Our garage—my dad’s domain—was a black widow spider haven with its dingy, dust-filled corners, crammed spaces, and caved in boxes, piled awkwardly one inside another, empty, like promises unfulfilled.
This space was an odd reflection of both my father’s strengths and his disappointments.
His big workbench filled one end of the square garage, while a long chest of drawers heavy with nails, screws, bolts, old metal bits, wires, tools, sandpaper–the odd assemblage of a WWII aeronautic mechanic—filled another: treasured opportunity to my dad, the son of a ranch hand and farmer, an airplane mechanic by profession, and a scientific inventor at heart; and interesting to me, a scruffy child in need of new discoveries.
As messy as it was, my dad’s garage fostered learning. It was there he constructed a rock polishing machine where I discovered that hidden beauty glistened in ordinary chunks of the earth’s crust.
My dad constructed a vice for me there on a small workbench, and I learned to use a hammer and saw. We built a wooden airplane; I sanded a wood block into a cross; we constructed a go-cart.
It was there he built an incubator where we hatched desert tortoise eggs. (Later, we learned that they did better nestled in a box under our water heater.)
As I wandered through the garage one day, my dad handed me a booklet. “Here, you should read this,” he said in his gruff-hiding-love type voice.
I took the booklet and read the title: “Man, a Planetary Disease.” Wow. Not a comforting title to an emerging young adult. I was still trying to figure out who I was, whether I had anything to offer the world, whether I was likable, how to clear up my pimples. I looked the booklet over, imprinting its title in my brain, but at the time, I did not read it.
I have read it since, though, and I have come to believe that my dad and the booklet’s author, Ian L. McHarg, understood something important.
In the B. Y. Morrison Memorial Lecture in 1971, McHarg argued:
Man is an epidemic, multiplying at a super-exponential rate, destroying the environment upon which he depends, and threatening his own extinction.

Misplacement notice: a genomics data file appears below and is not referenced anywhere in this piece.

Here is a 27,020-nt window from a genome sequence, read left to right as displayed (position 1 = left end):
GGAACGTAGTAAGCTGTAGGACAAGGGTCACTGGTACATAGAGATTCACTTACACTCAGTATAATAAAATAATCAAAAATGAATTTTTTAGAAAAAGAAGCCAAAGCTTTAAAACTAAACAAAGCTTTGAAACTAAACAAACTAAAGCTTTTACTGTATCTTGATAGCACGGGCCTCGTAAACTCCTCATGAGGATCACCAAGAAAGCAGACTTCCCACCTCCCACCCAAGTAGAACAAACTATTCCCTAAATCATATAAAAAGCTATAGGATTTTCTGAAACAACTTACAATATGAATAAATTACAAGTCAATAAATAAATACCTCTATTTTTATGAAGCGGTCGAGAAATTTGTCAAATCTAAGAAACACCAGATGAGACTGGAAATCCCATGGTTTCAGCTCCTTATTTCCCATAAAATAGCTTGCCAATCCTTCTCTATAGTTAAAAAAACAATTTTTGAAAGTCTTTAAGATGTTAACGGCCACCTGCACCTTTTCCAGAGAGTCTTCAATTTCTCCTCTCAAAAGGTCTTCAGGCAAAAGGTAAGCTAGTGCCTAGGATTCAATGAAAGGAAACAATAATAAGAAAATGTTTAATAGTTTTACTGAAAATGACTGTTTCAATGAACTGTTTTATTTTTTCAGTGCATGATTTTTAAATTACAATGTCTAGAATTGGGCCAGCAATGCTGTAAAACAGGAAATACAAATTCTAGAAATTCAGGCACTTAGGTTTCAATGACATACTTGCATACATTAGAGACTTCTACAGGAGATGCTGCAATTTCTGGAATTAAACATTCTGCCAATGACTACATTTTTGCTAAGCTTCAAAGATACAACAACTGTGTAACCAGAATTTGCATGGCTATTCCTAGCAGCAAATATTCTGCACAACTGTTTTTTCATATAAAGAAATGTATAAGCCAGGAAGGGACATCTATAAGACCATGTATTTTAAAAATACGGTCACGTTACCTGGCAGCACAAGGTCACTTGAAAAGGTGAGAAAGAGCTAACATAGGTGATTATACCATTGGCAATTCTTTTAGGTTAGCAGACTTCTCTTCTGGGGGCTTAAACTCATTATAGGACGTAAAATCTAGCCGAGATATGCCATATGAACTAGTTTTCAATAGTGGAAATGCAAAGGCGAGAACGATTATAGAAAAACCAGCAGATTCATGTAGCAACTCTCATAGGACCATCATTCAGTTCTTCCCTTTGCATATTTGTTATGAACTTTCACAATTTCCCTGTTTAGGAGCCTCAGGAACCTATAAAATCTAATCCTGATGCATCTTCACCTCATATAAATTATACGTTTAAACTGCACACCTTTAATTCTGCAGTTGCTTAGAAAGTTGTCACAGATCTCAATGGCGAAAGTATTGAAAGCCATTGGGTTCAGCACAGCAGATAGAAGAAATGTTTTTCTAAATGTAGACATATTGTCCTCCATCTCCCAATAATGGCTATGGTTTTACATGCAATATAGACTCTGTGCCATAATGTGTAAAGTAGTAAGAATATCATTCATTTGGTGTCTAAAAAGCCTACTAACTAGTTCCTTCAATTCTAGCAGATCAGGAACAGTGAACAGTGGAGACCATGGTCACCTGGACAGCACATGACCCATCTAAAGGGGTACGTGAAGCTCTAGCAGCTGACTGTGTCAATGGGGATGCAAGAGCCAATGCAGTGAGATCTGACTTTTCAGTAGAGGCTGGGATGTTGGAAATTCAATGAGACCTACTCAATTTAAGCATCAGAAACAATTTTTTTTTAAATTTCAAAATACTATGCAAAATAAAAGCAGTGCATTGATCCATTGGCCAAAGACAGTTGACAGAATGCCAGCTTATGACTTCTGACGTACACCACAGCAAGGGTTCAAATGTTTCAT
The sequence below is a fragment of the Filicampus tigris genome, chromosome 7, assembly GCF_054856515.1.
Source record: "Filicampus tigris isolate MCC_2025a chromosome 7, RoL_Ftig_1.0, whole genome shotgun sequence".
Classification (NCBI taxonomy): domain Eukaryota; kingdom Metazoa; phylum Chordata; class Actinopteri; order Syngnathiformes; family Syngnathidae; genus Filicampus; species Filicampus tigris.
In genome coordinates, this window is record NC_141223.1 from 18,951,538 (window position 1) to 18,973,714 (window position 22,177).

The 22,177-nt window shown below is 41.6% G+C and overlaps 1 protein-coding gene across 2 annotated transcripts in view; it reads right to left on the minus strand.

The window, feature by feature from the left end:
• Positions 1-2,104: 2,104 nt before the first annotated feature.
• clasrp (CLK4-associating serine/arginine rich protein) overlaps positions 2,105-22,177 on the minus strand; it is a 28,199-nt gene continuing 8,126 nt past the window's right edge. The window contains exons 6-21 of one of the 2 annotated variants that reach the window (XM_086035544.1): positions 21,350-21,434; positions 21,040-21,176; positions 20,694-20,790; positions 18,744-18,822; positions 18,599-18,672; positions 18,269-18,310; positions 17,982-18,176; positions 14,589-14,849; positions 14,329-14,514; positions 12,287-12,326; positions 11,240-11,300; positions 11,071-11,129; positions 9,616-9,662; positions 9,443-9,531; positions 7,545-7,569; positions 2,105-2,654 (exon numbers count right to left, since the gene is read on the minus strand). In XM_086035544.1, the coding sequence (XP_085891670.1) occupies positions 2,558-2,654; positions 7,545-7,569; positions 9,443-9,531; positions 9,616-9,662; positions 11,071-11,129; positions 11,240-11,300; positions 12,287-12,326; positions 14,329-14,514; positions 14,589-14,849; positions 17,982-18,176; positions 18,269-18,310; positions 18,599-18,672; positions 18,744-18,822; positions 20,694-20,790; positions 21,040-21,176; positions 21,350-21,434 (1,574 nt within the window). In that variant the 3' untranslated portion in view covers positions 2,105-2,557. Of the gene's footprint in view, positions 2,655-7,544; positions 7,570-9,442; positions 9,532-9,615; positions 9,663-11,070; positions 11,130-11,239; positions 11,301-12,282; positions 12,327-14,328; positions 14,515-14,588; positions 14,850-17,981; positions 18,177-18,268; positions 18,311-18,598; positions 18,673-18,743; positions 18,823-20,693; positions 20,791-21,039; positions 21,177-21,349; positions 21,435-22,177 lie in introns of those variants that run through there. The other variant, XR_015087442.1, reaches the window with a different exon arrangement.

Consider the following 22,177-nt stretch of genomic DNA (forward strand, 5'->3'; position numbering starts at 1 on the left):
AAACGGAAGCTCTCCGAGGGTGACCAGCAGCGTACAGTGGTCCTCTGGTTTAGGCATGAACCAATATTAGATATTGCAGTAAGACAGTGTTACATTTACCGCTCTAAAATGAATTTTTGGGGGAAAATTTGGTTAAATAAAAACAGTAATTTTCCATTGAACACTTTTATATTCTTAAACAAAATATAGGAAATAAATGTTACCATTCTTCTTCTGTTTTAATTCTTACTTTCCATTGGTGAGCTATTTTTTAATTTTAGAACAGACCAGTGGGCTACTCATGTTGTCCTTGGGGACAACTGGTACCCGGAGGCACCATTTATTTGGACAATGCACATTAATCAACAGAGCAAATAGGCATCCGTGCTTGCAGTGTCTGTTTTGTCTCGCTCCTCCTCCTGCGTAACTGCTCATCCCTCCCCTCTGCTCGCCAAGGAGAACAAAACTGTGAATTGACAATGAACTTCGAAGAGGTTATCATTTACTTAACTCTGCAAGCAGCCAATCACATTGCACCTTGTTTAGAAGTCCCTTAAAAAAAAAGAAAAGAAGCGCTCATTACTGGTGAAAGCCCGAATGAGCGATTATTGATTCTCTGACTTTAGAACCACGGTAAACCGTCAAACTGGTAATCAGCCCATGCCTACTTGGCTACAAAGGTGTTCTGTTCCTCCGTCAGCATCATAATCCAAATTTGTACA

He treats the world as a storehouse existing for his delectation; he plunders, rapes, poisons, and kills this living system, the biosphere, in ignorance of its workings and its fundamental value.
The real battle in the world is not between communists and capitalists, black and white, rich and poor, green and purple, heliotrope or gamboge. The real fundamental division in the world is between the people who are not planetary diseases and those who are ….
You may find those words a bit harsh. Obviously, I found it off-putting when I first read McHarg’s title. But McHarg spoke at a time when the world was threatened by nuclear war, DDT, and chemical pollutants inexcusably spewed by irresponsible corporations.
Today’s environmentalists speak amidst other troubles: the threat of nuclear war, biological war, chemical war, everyday war, household pollutants, agricultural pollutants, corporate pollutants, habitat degradation, a killer wildlife trade, plastic islands in our oceans, climate change, and people eager to plunder and rape the world for short-term profit.
Harsh, yes. But true also. The disease is dangerously out of control. Still, we can fight it. We weren’t meant to be a plague on this beautiful blue and green planet.
My dad was an environmentalist before the word became popular. He passed his love of the earth, seas, land, rocks, and trees on to me. Later, God stamped this concern deep in my soul. People were not made to conquer the earth; we are to care for it as beings who are interdependent with its other creatures and with its complex systems.
We must stop our greedy practices, restore and extend systems designed to let the whole earth flourish, and cherish this beautiful planet. We can do this, but it will take personal and political will if we are to do so.
If we do not, and if we do not see the need to do so as urgent, then we will destroy the planet we call home—we truly will be a planetary disease of epidemic proportions.